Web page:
CATANIA, ITALY: I had a fantastic dinner last night in a restaurant that felt like it was at the end of the earth. It was literally out in the middle of nowhere in Sicily, about two hours south of Catania in a town called Ragusa Ibla, a beautiful ancient city with an almost Spanish colonial feel to it.
Ciccio Sultano, 36, has been in his restaurant, Duomo, for about seven years, and he already has an international following. I saw two framed newspaper clippings from the New York Times in the entrance with his mug. He is leaving in a couple of days for New York for a charity dinner.
Despite such publicity, Sultano is certainly not full of himself like some chefs in Italy. It’s all about ingredients for Ciccio, and simple preparations. He gets some of the best fish in Sicily, even though most goes to Japan on the first flight out of Palermo every morning. He scores the best through years of contact with local fisherman. “It’s not easy but I can get it,” he said before the dinner. (I actually met him earlier this year on a trip to Havana where he helped with a large dinner at the Melia Cohiba Hotel during a cigar festival.)
Ciccio loves preparing fish “crudo,” or raw. His starters are the best. For example, one of the many small appetizers he sent out from the kitchen during my visit included a finely diced tuna tartare with small cubes of tuna belly on top and a spicy zabaglione sauce. A small bowl of shelled small white prawns in tepid almond milk was equally tasty and sophisticated in a straightforward way. Thinly sliced smoked grouper with pieces of cantaloupe was a nice fishy take on the classic prosciutto and melon combination.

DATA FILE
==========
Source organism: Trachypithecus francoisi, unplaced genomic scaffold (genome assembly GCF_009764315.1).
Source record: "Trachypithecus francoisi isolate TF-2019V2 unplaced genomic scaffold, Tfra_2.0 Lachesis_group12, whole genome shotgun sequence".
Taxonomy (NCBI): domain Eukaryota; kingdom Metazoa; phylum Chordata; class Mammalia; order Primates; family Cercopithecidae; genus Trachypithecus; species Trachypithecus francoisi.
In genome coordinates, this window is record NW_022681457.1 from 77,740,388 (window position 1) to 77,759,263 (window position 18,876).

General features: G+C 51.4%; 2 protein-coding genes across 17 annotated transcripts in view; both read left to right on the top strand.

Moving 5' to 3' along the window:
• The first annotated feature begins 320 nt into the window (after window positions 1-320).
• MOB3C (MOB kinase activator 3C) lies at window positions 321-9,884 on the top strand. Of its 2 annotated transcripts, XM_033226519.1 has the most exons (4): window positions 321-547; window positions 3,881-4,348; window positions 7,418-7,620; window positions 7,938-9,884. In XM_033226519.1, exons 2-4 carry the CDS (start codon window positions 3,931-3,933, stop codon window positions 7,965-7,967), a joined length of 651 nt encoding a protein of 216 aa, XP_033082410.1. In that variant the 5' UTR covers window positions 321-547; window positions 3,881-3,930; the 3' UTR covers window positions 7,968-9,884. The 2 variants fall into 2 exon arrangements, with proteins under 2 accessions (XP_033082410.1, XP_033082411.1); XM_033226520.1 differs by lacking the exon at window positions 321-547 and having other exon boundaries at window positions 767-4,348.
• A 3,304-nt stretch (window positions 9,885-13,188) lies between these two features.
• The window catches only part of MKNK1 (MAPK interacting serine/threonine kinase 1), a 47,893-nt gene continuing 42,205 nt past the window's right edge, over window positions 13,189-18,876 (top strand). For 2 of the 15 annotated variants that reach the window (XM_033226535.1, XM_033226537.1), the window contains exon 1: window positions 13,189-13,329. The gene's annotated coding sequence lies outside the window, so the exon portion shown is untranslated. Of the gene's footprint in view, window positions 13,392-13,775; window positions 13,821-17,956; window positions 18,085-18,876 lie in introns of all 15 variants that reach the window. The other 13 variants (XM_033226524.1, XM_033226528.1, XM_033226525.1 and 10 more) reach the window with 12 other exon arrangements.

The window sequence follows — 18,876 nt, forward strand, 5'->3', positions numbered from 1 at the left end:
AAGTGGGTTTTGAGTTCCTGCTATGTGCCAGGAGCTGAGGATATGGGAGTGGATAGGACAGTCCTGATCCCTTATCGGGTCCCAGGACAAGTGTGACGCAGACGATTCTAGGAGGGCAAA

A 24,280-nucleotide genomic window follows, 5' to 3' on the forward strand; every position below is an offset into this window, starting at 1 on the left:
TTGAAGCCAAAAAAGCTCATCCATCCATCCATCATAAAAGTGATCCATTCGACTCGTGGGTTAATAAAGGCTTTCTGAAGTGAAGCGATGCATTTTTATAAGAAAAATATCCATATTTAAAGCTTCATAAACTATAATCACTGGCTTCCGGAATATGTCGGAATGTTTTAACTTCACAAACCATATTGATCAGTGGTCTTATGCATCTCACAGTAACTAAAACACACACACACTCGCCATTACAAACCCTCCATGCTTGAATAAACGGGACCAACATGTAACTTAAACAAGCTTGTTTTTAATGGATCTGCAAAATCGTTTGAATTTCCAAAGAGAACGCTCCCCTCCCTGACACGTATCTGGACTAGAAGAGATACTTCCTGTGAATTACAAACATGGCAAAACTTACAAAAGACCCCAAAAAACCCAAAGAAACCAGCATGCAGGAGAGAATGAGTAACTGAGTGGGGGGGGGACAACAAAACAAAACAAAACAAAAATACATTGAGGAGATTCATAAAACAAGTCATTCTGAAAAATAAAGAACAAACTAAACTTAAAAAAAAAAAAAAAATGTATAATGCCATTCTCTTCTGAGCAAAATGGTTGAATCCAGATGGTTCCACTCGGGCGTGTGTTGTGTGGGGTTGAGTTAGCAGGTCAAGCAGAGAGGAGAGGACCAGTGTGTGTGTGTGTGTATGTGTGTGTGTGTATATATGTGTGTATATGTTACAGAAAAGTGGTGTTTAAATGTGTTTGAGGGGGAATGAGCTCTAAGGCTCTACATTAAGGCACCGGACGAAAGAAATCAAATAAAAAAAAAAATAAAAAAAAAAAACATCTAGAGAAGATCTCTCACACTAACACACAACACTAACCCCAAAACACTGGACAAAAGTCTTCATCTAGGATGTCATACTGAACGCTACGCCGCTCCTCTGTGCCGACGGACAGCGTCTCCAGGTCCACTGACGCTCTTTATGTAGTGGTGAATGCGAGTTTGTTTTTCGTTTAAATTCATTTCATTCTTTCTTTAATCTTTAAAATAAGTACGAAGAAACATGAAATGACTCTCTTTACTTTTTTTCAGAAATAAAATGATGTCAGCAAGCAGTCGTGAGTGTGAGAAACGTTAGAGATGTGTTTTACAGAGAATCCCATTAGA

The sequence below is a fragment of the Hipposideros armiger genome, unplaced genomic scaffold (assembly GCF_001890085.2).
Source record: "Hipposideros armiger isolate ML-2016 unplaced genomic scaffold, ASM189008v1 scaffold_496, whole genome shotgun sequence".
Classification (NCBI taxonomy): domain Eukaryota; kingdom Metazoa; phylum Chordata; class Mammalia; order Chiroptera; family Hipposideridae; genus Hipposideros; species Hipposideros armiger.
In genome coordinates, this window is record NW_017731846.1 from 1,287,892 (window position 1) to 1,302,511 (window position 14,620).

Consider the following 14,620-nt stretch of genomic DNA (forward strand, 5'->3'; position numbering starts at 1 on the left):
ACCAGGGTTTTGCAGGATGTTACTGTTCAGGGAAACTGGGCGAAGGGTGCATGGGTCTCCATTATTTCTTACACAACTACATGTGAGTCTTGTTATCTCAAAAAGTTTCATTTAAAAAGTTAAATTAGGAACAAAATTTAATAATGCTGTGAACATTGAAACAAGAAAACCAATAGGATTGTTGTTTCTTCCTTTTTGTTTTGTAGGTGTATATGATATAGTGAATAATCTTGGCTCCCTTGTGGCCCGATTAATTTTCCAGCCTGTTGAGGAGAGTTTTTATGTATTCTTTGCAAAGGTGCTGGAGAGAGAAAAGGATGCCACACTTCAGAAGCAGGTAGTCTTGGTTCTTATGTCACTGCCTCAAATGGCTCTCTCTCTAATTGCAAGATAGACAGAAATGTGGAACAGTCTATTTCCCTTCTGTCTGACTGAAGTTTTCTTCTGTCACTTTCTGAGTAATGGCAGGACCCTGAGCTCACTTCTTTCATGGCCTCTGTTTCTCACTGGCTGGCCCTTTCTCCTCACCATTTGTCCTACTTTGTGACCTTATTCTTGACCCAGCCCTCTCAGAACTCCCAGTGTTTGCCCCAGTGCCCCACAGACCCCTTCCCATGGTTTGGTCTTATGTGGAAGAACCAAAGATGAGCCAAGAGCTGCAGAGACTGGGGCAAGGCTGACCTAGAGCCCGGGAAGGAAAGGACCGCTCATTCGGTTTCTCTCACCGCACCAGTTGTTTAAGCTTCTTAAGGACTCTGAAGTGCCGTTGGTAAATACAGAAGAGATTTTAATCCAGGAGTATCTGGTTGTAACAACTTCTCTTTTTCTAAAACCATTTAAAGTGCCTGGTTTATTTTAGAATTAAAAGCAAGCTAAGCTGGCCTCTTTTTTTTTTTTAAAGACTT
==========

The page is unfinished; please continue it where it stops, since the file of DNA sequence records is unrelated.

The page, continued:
We had a number of wines with various dishes. The wine list is excellent, extensive, and well priced. I liked the first wine Ciccio’s partner, Angelo di Stefano, recommended. A dry 2004 Moscato d’Alessandria (called Zibibbo locally) produced on the volcanic island of Pantelleria by Salvatore Murana was very good indeed. It was wonderfully perfumed with lots of dried apricot and spices, as well as rich and flavorful fruit. (I put it at 88 points during dinner.) I also liked a 2003 Insolia called Avide Riflessi di Sole, which had bright fruit and light vanilla, apple and celery character. (I considered it worth 87 points.)
I still think Sicily has a long ways to go for quality wine, but that’s a column for the future. Other than Planeta, Cusumano, Saia and Tasca d'Almerita, there’s not a whole lot out there. And I tasted more than 400 wines from Sicily in the last few months.
Unfortunately, I don’t go to Sicily enough. The food can be superb, thanks to the natural generosity of the island and her sea. The people are friendly, and the countryside is bold and picturesque. And some very good to excellent wines at good value are available. The dinner at Duomo more than reminded me of this.
Palazzo La Rocca
Via Cap. Bocchieri, 31
Telephone: (01139) 0932651265
Mark Bata — Canada — May 26, 2006 7:44pm ET
Michael Culley — May 27, 2006 6:05am ET
Daniel Petroski — 95403 — May 29, 2006 1:28pm ET
James Suckling — — May 30, 2006 5:06am ET
Winston Chapman — June 1, 2006 7:42pm ET
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